So my hope is by virtue of the Partnership for Refugees mechanism that we’ve built, which has a clear private sector partner component to it, that the work can be self sustaining. I’m hopeful that we’ve made enough noise and set up a way to do it, but again it just depends on the companies now continuing with that effort and the coordinating mechanism refining its analytical ability to actually connect the dots. It’s not enough to say just talk to so and so but a little bit of a mapping exercise, where are the needs, what are these refuges, what are their skills that they have, what do the employers need in that market, how do we connect the dots. That’s kind of the level two, three, four stuff we need if this is going to be a little more scientific.

As someone who serves as a link between the State Department and the private sector, what do you think it will be like for the agency to be led by Rex Tillerson, a man who has spent his career in the private sector as secretary of state?

I can’t really comment on what that’s going to mean because I honestly don’t know. I don’t think anyone knows. What I will say as someone who lives in the economic commercial world at the State Department and whose immediate boss is someone who has spent most of his career in the business world … he’s been phenomenal I think he’s been a great person and he’s brought a lot of value to this building because he just understands the way businesses work, he understands how to get things done, he understands how to invest in people, he puts people at the front of a lot of what he does.

So the point I’m making is that whether it’s Secretary-designate Tillerson or anyone else from the private sector, it’s that the value of the perspective of people who have worked in the private sector can bring in government is extremely important. Because our influence, our impact, our reach in the world is a function of both our diplomats but also our businessmen. We often say our best ambassadors are our businesses because they are our front lines. Some of the companies we deal with are changing the development landscape by virtue of the energy projects they’re doing, by virtue of the training that they do, by virtue of the jobs that they create in the host economies. If it’s a businessman coming to run the department or any other part of it I would say hopefully it will be a valuable perspective but I really don’t know the policies.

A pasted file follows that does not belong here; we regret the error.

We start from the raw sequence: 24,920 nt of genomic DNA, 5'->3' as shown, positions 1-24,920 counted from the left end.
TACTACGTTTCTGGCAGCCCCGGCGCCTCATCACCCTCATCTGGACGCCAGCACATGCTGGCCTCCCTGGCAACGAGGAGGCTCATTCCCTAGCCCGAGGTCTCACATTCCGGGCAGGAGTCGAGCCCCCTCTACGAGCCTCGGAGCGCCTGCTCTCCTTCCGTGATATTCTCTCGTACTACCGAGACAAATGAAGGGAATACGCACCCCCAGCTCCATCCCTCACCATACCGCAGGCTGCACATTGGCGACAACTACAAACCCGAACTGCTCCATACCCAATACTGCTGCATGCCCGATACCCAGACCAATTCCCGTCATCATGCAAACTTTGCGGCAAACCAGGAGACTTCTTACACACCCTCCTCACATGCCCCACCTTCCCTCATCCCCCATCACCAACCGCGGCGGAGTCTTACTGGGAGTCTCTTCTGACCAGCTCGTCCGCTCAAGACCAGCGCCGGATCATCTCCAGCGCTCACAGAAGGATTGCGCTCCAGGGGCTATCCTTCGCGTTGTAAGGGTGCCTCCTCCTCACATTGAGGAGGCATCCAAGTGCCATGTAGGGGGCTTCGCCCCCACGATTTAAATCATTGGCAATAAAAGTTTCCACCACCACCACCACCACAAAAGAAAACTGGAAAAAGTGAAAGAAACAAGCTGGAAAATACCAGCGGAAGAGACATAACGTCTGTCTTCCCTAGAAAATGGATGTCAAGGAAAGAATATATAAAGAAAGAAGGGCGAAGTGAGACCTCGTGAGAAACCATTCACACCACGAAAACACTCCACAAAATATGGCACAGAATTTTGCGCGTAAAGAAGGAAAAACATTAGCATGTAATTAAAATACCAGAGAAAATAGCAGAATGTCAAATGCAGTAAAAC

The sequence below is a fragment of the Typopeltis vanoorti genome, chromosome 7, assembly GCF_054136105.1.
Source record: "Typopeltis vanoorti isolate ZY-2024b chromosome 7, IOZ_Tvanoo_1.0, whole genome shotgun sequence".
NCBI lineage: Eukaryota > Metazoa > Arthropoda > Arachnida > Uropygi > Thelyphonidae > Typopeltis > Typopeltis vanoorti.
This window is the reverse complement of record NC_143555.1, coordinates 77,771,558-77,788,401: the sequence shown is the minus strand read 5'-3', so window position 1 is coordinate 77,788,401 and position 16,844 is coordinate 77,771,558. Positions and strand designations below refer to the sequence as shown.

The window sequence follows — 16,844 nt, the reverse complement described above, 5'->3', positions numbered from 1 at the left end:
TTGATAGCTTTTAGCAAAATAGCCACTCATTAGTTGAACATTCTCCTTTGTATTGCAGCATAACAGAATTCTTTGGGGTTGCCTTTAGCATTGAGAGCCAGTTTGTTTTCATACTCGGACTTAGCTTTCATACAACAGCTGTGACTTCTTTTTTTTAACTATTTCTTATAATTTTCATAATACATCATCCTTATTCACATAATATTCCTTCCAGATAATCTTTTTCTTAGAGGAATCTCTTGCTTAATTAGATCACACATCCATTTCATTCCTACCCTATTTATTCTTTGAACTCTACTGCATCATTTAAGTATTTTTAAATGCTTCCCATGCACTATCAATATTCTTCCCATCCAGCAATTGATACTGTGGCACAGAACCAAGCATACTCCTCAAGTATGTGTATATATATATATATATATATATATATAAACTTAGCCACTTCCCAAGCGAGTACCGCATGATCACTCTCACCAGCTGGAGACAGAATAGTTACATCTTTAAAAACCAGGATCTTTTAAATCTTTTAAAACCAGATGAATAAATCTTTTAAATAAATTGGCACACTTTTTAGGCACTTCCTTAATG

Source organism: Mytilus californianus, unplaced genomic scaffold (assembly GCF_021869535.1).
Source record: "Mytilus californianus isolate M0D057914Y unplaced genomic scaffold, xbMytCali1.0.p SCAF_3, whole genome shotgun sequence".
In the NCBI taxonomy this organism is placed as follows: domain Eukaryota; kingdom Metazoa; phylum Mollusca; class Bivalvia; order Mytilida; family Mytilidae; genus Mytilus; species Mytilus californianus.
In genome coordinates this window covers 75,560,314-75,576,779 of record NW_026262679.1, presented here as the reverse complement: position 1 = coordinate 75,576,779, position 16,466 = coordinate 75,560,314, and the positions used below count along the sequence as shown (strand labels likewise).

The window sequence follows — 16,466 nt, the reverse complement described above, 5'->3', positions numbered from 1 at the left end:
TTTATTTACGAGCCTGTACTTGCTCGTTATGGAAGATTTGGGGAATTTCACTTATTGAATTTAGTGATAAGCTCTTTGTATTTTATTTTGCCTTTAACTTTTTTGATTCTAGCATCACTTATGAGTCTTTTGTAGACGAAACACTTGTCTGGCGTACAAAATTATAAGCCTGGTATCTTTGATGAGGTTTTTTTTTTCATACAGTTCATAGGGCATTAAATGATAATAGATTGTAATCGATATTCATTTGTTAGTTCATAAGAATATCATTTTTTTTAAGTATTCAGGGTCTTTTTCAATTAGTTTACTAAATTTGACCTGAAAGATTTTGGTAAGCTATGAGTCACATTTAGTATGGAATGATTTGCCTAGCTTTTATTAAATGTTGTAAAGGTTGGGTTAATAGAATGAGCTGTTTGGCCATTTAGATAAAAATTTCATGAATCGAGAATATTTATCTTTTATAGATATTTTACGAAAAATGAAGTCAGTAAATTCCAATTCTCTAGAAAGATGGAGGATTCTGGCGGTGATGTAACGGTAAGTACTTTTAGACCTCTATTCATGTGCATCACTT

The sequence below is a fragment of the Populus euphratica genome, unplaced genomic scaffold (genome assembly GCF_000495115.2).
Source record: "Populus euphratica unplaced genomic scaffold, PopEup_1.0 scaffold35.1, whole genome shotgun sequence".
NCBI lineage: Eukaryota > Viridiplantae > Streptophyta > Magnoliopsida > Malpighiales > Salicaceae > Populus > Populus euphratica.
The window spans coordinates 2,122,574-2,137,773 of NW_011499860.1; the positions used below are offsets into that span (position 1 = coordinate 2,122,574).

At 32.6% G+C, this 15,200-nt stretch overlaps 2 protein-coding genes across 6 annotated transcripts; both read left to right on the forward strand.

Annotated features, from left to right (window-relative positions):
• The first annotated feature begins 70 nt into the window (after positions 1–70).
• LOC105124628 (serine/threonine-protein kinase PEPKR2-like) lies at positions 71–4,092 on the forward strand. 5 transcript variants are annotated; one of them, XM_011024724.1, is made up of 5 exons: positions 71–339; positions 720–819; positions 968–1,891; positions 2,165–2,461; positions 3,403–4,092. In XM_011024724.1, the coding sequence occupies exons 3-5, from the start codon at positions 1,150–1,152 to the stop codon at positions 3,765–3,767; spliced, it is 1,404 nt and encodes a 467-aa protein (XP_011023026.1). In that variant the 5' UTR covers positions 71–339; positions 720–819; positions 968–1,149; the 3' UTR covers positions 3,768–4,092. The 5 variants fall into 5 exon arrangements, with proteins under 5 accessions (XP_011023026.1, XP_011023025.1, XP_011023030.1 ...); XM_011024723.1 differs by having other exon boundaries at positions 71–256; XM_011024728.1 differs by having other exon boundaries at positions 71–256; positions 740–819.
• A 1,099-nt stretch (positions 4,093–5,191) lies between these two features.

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About the author

  • Saldiner adva

    Adva Saldinger

    Adva Saldinger is an Associate Editor at Devex, where she covers the intersection of business and international development, as well as U.S. foreign aid policy. From partnerships to trade and social entrepreneurship to impact investing, Adva explores the role the private sector and private capital play in development. A journalist with more than 10 years of experience, she has worked at several newspapers in the U.S. and lived in both Ghana and South Africa.